By JOHN M. BRODER
Published: July 13, 2007
WASHINGTON, July 12 — Saving the planet is hard work, Al Gore says, and somebody has to sell the idea.
As a follow-up to last weekend’s Live Earth concerts he helped promote, Mr. Gore is sponsoring a competition to create a series of television and Internet ads to raise awareness on the issue of climate change.
Mr. Gore said in an interview Thursday that governments were moving much too slowly to address what he calls the global warming crisis. He said he hoped to use a sophisticated and well-financed advertising campaign to motivate people in the United States and around the globe to demand immediate action on the greenhouse gases that scientists say are cooking the planet.
The best way to reach public hearts and minds, the former vice president said, is through the time-tested medium of advertising.
“The way nations and societies make up their minds in the modern age has much more to do with mass advertising than many of us purists would like, but that’s the reality,” Mr. Gore said by telephone from California. “Since we face a true planetary emergency, we have to give the planet a P.R. agent.”
Mr. Gore, through his environmental group, the Alliance for Climate Protection, has sent invitations to advertising agencies to submit 15-, 30- and 60-second “ecospots” explaining the global warming phenomenon and urging action to address it, at either the local or national level. The alliance is soliciting entries from anyone with a camera or video-editing capabilities.
Submissions are due by Sept. 12, and the spots will be judged by a panel of activists, scientists and celebrities like Cameron Diaz and George Clooney. The alliance may choose to broadcast several of the entries; a Toyota Highlander hybrid S.U.V. will be awarded for the best spot. (Contest details are at www.current.tv/ecospot/.)
Mr. Gore said that the ads would begin showing this fall as the vanguard of what he said would be a three- to five-year campaign to ignite global action on the issue. He said he hoped some ads would run as public service announcements during time donated by television stations.
Mr. Gore said he planned to raise millions of dollars to place paid spots on commercial and cable television. He added that he expected wide distribution through his cable channel, Current TV, and on the Internet though YouTube, MySpace and various sites devoted to environmental causes.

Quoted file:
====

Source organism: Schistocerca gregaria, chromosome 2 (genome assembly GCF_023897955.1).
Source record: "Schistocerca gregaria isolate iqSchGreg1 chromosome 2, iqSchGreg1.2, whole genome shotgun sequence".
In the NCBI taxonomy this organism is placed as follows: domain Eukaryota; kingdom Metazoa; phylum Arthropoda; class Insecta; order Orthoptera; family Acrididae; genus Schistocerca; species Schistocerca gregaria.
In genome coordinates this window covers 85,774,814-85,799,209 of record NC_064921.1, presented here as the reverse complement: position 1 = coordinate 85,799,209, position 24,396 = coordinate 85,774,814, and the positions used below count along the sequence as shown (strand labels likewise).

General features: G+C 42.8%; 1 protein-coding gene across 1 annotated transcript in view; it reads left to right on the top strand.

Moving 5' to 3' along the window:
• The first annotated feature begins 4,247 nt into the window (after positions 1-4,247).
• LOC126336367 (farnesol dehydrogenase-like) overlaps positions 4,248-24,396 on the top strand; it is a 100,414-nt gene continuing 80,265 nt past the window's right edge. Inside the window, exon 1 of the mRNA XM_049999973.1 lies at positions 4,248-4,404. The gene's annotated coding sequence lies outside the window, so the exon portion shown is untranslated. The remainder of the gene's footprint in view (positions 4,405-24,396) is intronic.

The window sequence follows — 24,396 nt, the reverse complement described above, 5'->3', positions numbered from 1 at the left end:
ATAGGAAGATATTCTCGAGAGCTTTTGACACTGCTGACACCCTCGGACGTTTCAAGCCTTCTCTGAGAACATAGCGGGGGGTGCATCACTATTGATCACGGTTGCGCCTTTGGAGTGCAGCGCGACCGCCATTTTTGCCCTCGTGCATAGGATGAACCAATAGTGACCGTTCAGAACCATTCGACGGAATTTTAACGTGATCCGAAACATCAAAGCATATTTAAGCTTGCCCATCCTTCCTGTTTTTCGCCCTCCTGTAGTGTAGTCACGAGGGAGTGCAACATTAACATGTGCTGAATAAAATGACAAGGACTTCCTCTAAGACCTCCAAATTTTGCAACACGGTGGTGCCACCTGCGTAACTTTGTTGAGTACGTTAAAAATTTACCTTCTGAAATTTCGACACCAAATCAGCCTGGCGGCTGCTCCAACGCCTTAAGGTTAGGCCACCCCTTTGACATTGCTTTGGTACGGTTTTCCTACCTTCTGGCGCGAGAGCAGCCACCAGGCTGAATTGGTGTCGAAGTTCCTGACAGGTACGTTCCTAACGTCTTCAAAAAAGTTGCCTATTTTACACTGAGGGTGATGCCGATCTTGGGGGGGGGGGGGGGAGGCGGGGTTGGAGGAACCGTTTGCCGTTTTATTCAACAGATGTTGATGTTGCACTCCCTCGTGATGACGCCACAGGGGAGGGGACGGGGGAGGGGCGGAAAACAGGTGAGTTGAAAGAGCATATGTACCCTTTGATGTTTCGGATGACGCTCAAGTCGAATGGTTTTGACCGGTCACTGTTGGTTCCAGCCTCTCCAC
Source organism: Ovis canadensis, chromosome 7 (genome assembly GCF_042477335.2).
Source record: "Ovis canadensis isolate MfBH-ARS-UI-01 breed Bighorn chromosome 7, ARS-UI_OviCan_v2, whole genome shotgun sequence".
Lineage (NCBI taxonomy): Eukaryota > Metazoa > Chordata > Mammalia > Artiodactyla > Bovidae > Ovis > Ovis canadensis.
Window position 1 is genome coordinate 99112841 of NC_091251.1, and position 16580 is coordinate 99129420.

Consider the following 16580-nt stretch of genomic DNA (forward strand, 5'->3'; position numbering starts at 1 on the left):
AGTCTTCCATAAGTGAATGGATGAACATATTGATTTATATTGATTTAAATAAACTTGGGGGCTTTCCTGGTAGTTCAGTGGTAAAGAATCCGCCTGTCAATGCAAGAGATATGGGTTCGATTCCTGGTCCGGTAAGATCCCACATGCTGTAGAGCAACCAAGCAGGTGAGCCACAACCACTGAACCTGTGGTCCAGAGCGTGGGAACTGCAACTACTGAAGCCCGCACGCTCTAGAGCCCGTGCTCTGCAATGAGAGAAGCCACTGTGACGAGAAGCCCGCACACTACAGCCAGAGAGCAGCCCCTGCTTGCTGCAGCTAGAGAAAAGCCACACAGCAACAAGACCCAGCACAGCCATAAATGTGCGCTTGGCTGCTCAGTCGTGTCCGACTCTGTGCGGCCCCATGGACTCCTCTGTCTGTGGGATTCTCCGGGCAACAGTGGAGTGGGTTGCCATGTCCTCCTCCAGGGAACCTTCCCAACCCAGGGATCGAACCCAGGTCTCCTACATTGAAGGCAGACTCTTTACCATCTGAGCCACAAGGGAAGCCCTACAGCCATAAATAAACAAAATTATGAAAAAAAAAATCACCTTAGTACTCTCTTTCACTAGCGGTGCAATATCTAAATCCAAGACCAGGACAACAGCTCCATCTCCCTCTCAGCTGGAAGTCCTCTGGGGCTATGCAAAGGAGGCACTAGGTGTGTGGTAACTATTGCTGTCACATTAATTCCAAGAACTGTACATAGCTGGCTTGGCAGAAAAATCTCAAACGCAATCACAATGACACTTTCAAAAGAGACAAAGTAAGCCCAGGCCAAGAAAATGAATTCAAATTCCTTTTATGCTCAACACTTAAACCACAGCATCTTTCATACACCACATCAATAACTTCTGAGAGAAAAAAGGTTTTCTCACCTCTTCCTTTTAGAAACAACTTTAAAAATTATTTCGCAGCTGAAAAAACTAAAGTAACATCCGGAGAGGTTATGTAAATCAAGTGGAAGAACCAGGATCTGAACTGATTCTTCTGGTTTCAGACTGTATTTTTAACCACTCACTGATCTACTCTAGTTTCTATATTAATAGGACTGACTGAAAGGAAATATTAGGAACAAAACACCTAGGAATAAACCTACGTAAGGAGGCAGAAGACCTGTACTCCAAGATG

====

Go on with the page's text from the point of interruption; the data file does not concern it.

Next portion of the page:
“It’s going to have very serious funding behind it for a significant period of time. We are not playing around with this,” he said. “It is designed to move the United States and the rest of the world past a tipping point beyond which a majority of political, business and civic leaders compete to offer genuinely effective solutions to the climate crisis.”
He cited as an example of an effective spot a 45-second ad known as “Black Balloons” that illustrates how normal household tasks like brewing coffee or watching television contribute to global warming because they are powered by the burning of fossil fuels. The spot culminates with a thick cloud of black balloons representing carbon dioxide emissions swirling into the sky.
The ad originated in Australia as part of a local educational project in the state of Victoria. A version on the alliance Web site (at www.climateprotect.org/ah12/) was given a new voice-over by the actor Tommy Lee Jones, Mr. Gore’s college roommate and longtime friend.
Mr. Gore cited as a precedent the years-long campaign against smoking sponsored by the government and nonprofit health groups. He also said that individuals rather than big advertising agencies might generate the most effective ads.
Greg Stern, chief executive of Butler, Shine, Stern & Partners, an advertising agency in Sausalito, Calif., endorsed the idea of user-generated content, particularly on an issue that stirs intense emotions.
“Tapping into the passion on this topic is brilliant,” said Mr. Stern, a pioneer in user-generated advertising. “The idea of turning to consumers to spread the word is very smart. It might even preclude the need for an ad agency.”
Mr. Stern had one criticism, however. “It’s unfortunate that the prize in the end is an automobile,” he said, “even if it’s a hybrid.”
Fausto Intilla's web site: www.oloscience.com